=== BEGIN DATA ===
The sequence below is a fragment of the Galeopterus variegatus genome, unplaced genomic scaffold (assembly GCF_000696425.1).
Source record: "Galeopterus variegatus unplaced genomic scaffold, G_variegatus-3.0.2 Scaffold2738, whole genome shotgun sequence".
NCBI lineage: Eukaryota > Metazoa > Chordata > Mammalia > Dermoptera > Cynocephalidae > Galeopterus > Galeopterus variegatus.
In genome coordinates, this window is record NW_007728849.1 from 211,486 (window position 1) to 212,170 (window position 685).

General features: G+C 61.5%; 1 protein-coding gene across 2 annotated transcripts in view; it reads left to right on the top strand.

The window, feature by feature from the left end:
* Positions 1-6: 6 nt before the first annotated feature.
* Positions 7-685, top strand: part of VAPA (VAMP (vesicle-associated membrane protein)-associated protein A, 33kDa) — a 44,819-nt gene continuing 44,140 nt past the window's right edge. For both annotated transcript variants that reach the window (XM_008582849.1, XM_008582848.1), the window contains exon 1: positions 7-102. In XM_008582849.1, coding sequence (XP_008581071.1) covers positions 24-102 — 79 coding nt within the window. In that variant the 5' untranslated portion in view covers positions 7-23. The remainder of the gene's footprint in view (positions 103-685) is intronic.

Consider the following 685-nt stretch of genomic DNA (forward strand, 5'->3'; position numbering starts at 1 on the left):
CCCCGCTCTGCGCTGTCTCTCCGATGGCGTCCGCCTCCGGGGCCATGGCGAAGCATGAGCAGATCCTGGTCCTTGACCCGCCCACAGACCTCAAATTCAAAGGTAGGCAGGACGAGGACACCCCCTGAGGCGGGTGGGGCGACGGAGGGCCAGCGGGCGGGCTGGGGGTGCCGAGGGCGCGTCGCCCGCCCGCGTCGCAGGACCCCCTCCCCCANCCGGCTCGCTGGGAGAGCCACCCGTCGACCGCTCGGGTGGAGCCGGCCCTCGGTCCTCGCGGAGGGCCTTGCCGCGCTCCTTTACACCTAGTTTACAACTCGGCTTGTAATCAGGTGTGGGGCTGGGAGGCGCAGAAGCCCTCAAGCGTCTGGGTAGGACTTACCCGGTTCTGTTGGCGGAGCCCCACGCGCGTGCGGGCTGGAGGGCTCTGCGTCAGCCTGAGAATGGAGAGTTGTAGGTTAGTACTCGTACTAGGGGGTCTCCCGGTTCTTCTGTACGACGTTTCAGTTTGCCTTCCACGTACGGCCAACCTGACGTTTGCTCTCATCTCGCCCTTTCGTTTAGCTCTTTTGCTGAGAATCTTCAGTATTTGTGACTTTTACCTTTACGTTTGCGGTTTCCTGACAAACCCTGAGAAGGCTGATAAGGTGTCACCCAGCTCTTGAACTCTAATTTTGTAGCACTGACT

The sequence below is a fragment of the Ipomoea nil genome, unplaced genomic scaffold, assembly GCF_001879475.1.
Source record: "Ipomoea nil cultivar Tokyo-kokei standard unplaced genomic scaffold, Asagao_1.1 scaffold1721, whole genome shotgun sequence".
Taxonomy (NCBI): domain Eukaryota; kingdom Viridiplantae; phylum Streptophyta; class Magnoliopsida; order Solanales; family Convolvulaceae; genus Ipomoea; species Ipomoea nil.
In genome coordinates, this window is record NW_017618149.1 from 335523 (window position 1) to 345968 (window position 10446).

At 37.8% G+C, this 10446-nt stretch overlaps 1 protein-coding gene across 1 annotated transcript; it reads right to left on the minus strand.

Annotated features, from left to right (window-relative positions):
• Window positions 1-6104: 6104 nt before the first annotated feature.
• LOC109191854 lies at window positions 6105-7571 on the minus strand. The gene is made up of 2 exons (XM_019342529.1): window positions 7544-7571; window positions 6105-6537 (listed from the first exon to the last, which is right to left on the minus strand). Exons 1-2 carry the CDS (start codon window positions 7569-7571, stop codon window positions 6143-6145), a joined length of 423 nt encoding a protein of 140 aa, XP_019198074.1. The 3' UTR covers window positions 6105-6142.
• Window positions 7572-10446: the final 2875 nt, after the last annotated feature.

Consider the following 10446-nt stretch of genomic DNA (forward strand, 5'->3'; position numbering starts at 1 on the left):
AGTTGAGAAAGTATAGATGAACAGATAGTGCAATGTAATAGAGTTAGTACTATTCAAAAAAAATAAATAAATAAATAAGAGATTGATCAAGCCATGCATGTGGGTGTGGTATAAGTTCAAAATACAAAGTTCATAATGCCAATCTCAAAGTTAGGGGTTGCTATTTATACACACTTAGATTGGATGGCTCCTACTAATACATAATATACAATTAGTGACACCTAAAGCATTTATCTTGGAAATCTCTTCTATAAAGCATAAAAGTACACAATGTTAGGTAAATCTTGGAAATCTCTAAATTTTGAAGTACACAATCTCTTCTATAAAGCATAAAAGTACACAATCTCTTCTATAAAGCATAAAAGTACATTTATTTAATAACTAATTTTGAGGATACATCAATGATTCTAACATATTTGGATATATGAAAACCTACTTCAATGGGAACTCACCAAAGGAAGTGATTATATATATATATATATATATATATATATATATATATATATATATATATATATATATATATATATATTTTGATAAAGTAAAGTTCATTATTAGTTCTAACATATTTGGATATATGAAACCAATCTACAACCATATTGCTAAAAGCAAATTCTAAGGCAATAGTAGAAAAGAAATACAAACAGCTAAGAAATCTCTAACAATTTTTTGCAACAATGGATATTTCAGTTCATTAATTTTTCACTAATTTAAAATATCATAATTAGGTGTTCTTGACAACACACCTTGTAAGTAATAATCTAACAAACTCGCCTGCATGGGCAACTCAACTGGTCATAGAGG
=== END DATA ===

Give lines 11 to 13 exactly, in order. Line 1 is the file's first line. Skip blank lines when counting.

The sequence below is a fragment of the Ipomoea nil genome, unplaced genomic scaffold, assembly GCF_001879475.1.
Source record: "Ipomoea nil cultivar Tokyo-kokei standard unplaced genomic scaffold, Asagao_1.1 scaffold1721, whole genome shotgun sequence".
Taxonomy (NCBI): domain Eukaryota; kingdom Viridiplantae; phylum Streptophyta; class Magnoliopsida; order Solanales; family Convolvulaceae; genus Ipomoea; species Ipomoea nil.